MLTL Multi-type: A logic to reason over signals of different types


Modern cyber-physical systems (CPS) operate in complex systems of systems that must seamlessly work together to control safety- or mission-critical functions. Capturing specifications in a logic like LTL enables verification and validation of CPS requirements, yet an LTL formula specification can imply unrealistic assumptions, such as that all signals populating the variables in the formula are of type Boolean and agree on a standard time step. To achieve formal verification of CPS systems of systems, we need to write validate-able requirements that reason over (sub-)system signals of different types, such as signals with different timescales, or levels of abstraction, or signals with complex relationships to each other that populate variables in the same formula. Validation includes both transparency for human validation and tractability for automated validation, e.g., since CPS often run on resource-limited embedded systems. Specifications for correctness of numerical algorithms for CPS need to be able to describe global properties with precise representations of local components. Therefore, we introduce Mission-time Linear Temporal Logic Multi-type (MLTLM), a logic building on MLTL, to enable writing clear, formal requirements over finite input signals (e.g., sensor signals, local computations) of different types, cleanly coordinating the temporal logic and signal relationship considerations without significantly increasing the complexity of logical analysis, e.g., model checking, satisfiability, runtime verification (RV). We explore the common scenario of CPS systems of systems operating over different timescales, including a detailed analysis with a publicly-available implementation of MLTLM. We contribute:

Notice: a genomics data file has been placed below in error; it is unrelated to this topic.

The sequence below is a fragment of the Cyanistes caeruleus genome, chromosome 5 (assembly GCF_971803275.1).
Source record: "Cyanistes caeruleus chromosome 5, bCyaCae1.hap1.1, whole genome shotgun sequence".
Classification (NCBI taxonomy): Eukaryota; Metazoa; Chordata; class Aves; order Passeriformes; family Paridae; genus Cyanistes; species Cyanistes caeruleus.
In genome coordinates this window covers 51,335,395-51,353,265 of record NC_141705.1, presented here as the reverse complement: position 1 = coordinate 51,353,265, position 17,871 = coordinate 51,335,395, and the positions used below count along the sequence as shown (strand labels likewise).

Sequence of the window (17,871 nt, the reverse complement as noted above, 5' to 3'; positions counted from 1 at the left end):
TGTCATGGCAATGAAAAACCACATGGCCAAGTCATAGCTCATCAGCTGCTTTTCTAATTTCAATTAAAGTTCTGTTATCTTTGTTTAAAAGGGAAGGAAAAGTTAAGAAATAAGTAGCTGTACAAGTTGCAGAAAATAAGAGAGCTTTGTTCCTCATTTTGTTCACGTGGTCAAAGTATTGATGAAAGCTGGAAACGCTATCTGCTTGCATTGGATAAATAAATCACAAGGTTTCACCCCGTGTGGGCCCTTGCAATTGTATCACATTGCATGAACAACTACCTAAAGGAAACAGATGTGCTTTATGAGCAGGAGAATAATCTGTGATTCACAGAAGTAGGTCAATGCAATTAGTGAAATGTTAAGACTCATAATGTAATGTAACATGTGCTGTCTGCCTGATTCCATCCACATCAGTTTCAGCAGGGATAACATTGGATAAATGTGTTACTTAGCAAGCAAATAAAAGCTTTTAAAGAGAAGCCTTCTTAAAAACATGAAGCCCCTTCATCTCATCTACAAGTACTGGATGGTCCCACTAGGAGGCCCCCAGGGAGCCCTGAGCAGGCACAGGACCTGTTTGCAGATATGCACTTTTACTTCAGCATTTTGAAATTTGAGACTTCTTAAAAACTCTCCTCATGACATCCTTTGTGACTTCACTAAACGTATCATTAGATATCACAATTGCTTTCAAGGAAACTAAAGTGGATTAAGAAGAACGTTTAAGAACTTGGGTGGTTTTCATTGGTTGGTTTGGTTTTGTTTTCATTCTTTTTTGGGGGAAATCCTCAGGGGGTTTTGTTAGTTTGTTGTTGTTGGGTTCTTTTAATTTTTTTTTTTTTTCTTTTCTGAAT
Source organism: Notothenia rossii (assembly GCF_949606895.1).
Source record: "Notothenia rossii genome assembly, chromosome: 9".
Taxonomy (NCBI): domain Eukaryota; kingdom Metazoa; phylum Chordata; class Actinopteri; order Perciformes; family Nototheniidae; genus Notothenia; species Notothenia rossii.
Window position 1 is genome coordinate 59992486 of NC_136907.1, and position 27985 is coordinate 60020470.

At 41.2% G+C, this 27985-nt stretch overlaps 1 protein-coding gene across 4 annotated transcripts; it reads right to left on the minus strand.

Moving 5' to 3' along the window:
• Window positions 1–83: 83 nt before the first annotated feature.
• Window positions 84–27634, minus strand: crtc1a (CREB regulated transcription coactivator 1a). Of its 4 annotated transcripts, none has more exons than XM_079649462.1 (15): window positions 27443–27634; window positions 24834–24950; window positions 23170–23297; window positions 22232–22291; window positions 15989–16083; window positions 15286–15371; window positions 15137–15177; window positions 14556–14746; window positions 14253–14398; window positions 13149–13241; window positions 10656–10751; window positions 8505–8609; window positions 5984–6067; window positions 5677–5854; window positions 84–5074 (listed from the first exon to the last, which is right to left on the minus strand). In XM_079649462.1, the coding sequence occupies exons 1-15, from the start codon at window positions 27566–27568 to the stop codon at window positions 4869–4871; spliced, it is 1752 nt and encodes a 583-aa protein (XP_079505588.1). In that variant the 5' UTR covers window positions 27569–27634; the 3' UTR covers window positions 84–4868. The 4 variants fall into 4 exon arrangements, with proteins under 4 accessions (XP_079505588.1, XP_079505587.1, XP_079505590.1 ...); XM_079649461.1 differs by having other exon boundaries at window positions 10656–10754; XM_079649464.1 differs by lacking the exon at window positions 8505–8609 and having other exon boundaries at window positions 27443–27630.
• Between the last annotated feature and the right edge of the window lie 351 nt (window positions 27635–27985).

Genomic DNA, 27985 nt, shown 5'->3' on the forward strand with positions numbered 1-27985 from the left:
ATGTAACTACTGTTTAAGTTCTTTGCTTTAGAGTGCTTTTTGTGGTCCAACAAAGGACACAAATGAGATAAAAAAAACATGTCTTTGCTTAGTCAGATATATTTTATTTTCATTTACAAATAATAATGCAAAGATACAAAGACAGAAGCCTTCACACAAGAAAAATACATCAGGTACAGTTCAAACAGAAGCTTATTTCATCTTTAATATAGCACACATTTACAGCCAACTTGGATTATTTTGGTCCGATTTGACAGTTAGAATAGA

1. the definition and semantics of MLTLM, a lightweight extension of MLTL allowing a single temporal formula over variables of multiple types;
  2. the construction and use of an MLTLM fragment for time-granularity, with proof of the language’s expressive power; and
  3. the design and empirical study of an MLTLM runtime engine suitable for real-time execution on embedded hardware. ' publication: ‘In Proceedings of the 15th International Workshop on Numerical Software Verification (NSV)